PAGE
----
Wednesday, August 23, 2017

‘GET’ MONEY

How Jordan Peele’s directorial debut stunned at the box office — and is changing the conversation about race and Hollywood.

BY KIMBERLY BAILEY-TUREAUD

Jordan Peele

The tremendous box office success of the psychological horror/thriller “Get Out” has taken Hollywood by surprise. In the midst of Tinseltown’s ongoing diversity debate, Jordan Peele’s directorial debut (which he also wrote and produced) is delighting audiences — to the tune of more than $150 million in worldwide ticket sales on a budget of just $4.5 million.

The movie centers on Chris (Daniel Kaluuya), who accompanies his white girlfriend, Rose (Allison Williams) home to meet her parents — an experience that quickly takes mind-bending twists and turns that touch on race, class, and contemporary culture.

“This idea came from my wanting to contribute something to the genres of thriller and horror that was unique to my voice,” says Peele. “The fact that it goes to race goes to the area I’ve worked in a lot, which is comedy. This is a movie that reflects real fears of mine and issues that I’ve dealt with before.”

Peele adds: “A big piece of the premise to ‘Get Out’ is that you have a white girl bringing a black guy home, and she hasn’t thought through all of the social ramifications of that. She assumes her family is going to be fine with it. They turn out to be, but there are some subtler works at play that begin to be a part of something much more sinister. This movie is about a lot of things. It’s about the way America deals with race and the idea that racism itself is a demon; it’s an American monster. It’s also about the notion of neglect and the idea that, if we allow ourselves to do so, humans can stand by while atrocities happen.”

Daniel Kaluuya

As for the horror element of the film, Peele felt it was critical to mine the genre and discuss how race can have an impact on horror. “It’s an important piece of this conversation,” he says.

Peele knew he wanted Get Out to be his foray into directing. “Writing and directing are easier than not doing both. The beauty is that they’re done at separate times, so you don’t have to overlap the responsibility. It’s a great advantage to feel the confidence to change something on set, and know you’re not missing what the writer intended.”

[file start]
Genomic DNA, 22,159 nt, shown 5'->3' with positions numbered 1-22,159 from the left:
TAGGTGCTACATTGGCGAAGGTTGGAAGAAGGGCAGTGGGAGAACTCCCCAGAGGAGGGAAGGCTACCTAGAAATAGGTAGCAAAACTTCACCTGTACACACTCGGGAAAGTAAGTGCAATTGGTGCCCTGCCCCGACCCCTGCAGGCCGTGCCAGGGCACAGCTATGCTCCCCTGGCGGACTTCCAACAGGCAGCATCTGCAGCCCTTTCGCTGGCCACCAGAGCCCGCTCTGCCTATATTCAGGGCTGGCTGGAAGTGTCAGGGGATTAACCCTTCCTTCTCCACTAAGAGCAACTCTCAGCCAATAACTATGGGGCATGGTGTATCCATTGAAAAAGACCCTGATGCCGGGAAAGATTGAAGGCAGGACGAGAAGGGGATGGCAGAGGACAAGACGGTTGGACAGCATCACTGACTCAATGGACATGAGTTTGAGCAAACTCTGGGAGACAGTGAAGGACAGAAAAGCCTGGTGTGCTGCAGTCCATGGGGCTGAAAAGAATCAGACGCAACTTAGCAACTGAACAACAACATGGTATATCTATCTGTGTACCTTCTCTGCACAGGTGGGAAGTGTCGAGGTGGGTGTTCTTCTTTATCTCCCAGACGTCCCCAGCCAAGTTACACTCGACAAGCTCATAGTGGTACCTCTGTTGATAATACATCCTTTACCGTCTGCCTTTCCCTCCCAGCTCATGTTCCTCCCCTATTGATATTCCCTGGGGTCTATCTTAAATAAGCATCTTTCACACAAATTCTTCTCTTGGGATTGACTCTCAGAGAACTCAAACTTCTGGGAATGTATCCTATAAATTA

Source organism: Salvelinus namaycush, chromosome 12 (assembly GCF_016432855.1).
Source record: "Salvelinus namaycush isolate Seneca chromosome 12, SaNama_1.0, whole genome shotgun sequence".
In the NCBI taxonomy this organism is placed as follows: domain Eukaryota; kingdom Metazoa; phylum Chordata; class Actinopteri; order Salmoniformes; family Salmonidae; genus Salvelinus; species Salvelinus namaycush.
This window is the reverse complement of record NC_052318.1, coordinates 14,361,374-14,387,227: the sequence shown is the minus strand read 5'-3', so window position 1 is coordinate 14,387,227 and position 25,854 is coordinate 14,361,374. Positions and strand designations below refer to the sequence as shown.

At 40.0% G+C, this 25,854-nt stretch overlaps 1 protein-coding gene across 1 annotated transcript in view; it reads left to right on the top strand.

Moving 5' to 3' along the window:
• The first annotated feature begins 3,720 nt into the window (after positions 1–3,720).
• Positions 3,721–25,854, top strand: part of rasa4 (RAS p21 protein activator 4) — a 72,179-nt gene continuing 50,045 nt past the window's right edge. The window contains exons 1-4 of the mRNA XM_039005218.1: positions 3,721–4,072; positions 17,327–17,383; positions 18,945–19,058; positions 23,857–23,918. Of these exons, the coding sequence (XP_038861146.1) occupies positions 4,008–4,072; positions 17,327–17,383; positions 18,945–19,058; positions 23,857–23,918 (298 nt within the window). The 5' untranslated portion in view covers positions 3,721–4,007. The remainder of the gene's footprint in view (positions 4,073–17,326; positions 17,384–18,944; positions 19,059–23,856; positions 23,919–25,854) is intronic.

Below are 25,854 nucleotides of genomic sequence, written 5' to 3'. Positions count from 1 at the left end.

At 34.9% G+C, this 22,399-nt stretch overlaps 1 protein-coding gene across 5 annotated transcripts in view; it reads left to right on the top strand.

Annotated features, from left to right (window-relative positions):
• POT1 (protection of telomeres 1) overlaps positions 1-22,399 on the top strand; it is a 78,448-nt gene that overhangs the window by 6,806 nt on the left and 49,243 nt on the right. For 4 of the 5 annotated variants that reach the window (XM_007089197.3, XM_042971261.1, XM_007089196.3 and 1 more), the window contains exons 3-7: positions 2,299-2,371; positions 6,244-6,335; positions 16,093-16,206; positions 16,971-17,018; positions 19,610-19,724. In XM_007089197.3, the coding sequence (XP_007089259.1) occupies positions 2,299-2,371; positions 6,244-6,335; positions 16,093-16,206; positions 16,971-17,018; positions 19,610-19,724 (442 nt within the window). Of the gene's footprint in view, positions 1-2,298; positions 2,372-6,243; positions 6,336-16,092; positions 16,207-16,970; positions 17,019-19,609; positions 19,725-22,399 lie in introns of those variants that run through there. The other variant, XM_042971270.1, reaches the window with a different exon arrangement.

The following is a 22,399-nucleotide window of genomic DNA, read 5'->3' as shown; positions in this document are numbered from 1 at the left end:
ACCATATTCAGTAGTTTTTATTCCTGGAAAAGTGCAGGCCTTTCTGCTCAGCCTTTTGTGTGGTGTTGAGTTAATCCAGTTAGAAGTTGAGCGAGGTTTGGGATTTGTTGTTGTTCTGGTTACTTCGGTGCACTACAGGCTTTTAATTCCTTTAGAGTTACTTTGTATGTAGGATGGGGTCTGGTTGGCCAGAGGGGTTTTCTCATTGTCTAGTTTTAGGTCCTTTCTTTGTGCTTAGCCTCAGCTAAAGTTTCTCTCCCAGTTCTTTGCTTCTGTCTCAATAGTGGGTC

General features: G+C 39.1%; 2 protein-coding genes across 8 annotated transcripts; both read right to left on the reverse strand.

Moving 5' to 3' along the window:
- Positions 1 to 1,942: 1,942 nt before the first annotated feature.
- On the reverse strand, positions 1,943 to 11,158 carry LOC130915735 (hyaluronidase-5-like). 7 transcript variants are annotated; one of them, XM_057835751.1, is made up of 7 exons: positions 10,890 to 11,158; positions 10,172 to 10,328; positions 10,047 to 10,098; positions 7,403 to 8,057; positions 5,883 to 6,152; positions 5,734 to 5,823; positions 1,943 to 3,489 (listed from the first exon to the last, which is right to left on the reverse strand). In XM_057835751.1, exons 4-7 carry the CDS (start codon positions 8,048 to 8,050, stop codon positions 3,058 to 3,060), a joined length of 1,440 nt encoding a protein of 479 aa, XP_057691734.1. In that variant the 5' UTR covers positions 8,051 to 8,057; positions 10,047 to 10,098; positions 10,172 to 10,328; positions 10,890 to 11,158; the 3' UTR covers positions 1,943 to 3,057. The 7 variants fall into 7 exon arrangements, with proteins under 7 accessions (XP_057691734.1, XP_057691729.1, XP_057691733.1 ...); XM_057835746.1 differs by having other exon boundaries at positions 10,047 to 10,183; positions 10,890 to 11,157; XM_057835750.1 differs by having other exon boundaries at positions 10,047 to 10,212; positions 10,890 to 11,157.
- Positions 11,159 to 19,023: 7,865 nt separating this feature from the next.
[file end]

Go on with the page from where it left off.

When writing the screenplay, Peele took care to make sure that audiences could relate to the story all the way through. “The trick was to make sure nothing so crazy happened so fast that we wouldn’t believe the

characters would stay in this situation,” he said. “The element that starts to alarm my main character, Chris, is when he met the help and found that they’re a little off. Not like anyone he has ever met. I hate to see that in a movie when you want a character in a movie to just pick up a phone to call for help or to just get out of the damn house when danger is approaching. That’s what I allowed my main character to be — an actual, smart, logical human being, because it is so satisfying.”

As “Get Out” continues to thrill audiences all over the planet, Peele has, naturally, faced questions about his next project. For now, he prefers to savor the success.

Actors, Daniel Kaluuya and actress Allison Williams

“First and foremost, I always want to entertain, so I hope people experience that in the theater. ‘Get Out’ is a loud experience. It’s fun, scary, and titillating — and I want audiences to laugh,” he said. “After that, I hope that they have a discussion about race and horror films that they haven’t had before.”

Catherine Keener

Get Out main cast members on set.

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